How and why to make books with your little reader

Julia Graeper  //  Aug 23, 2017

How and why to make books with your little reader

We do a lot of storytelling in my house, and find ways to bring reading into our everyday lives outside of bedtime read-alouds. Earlier this summer, I wrote about how we're using storytelling to get ready for kindergarten (we did the same to manage preK nerves)—we make up first-day-of-school stories to work out her hopes, fears and expectations around a new school. We also look for opportunities to do some reading as we go about our day, so that I can help my daughter understand that reading happens all the time, not just with books. That's why we stop to read signs that catch her eye. 

When she turned five back in May, we gave her a book-making kit, which came with three, small, bound books with blank pages, and a set of markers. She was able to make up her own story, create a cover, practice her writing, and draw her own illustrations. 

After we quickly ran through the three books that came in the kit, she realized that she could just fold a bunch of paper, ask us to staple it (the binding) and make her own books. She's gotten really into this, and it's been a fun way to practice reading, writing and storytelling. Also, like many parents, I always intend to write down the funny stuff she says, and I mostly forget to. It's frustrating. But these books give me a a little time capsule glimpse into her mind.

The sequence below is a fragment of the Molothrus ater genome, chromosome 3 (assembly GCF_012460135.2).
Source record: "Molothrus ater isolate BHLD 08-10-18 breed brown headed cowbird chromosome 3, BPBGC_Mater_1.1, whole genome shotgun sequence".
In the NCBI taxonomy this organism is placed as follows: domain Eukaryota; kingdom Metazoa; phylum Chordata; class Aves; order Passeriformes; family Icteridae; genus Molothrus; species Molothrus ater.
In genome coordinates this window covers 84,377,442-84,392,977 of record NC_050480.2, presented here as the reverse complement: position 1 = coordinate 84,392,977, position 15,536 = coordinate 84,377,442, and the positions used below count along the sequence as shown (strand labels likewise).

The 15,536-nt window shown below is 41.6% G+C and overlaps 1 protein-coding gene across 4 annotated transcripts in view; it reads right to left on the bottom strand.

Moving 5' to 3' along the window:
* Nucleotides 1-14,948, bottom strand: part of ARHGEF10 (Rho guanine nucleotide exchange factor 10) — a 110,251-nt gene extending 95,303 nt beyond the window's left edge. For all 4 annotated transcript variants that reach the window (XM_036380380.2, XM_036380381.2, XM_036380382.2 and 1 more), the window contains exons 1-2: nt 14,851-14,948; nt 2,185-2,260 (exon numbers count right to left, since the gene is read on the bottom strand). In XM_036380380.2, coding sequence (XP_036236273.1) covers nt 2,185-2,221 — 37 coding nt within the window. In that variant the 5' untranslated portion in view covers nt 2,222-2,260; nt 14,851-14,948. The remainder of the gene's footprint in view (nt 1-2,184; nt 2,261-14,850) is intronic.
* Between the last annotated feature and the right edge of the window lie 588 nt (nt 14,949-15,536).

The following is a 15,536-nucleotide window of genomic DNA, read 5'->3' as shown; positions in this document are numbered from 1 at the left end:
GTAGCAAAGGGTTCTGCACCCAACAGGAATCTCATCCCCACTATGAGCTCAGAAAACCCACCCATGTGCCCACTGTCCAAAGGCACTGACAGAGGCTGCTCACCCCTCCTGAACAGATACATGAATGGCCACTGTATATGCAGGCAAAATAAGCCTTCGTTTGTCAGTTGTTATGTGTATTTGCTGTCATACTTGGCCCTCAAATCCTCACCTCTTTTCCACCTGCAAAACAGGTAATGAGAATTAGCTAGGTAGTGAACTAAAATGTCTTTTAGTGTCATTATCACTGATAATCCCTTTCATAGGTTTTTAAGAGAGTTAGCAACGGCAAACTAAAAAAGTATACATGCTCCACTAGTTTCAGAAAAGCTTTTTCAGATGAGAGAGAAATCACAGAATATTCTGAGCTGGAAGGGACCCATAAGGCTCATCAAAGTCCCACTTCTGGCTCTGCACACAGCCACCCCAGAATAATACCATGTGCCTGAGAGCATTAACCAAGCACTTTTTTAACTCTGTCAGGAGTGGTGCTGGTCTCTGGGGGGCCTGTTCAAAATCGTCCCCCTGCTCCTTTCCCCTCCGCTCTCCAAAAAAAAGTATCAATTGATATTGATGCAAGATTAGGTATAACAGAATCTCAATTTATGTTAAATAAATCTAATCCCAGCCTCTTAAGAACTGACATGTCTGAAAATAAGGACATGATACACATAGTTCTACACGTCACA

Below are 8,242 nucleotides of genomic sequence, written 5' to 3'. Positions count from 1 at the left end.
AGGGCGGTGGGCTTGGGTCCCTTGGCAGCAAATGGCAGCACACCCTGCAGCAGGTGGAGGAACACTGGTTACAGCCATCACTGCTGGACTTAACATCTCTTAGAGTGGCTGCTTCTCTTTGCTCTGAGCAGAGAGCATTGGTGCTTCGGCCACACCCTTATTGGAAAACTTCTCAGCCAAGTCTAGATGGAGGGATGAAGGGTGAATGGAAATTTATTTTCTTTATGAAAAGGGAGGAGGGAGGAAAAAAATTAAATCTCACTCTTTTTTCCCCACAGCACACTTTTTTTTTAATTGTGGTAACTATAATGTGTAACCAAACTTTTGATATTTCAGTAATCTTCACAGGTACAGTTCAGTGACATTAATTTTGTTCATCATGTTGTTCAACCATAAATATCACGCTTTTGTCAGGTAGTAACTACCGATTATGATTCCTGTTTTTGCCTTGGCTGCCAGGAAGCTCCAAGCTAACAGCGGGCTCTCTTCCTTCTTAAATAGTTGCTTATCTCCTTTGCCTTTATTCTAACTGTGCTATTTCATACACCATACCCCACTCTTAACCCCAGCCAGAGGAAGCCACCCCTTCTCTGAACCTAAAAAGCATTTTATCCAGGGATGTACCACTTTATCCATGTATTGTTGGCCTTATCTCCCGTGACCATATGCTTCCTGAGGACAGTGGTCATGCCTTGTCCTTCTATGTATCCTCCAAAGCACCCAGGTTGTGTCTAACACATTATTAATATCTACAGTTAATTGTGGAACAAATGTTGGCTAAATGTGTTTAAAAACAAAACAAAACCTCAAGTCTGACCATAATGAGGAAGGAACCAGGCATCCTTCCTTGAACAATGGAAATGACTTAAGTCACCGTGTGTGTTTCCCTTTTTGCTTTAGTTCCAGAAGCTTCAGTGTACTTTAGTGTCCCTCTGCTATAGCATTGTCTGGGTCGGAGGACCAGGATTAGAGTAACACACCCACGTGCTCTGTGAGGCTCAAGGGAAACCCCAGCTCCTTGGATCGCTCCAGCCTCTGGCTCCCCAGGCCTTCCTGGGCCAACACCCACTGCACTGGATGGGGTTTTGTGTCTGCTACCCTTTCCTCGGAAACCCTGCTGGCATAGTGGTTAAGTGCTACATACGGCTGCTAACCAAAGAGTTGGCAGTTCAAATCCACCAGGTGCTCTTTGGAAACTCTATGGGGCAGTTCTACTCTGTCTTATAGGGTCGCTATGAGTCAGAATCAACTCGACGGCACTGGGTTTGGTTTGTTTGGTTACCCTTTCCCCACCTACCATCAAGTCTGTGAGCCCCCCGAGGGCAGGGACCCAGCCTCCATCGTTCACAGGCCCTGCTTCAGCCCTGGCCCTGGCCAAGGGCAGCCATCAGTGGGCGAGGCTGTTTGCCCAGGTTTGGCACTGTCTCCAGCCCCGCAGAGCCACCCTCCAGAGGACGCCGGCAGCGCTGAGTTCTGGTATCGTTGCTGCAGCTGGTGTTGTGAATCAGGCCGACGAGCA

For example, earlier this summer she made a book for my sister-in-law's baby shower, which she entitled Parts of the Human Body. It began as an anatomy book, because she wanted to teach my sister-in-law about major organs such as lungs, the heart and the brain. But as she worked, it evolved into a baby-rearing advice book ("always weigh the baby").

She conceived the topic of the book, did some of the writing, all of the drawings, and dictated to my husband for sections that were too long to accomodate her giant handwriting. It was a sweet project that made my mama-heart feel so full, but also gave her an opportunity to practice reading and writing, and also do some higher-level conceptual thinking. Not bad for the summer time! 

Book-making is a nice project that you can adapt for any attention span, skill level or interest. And it's fun!

Above is the cover and below is a selection of pages from Parts of the Human Body.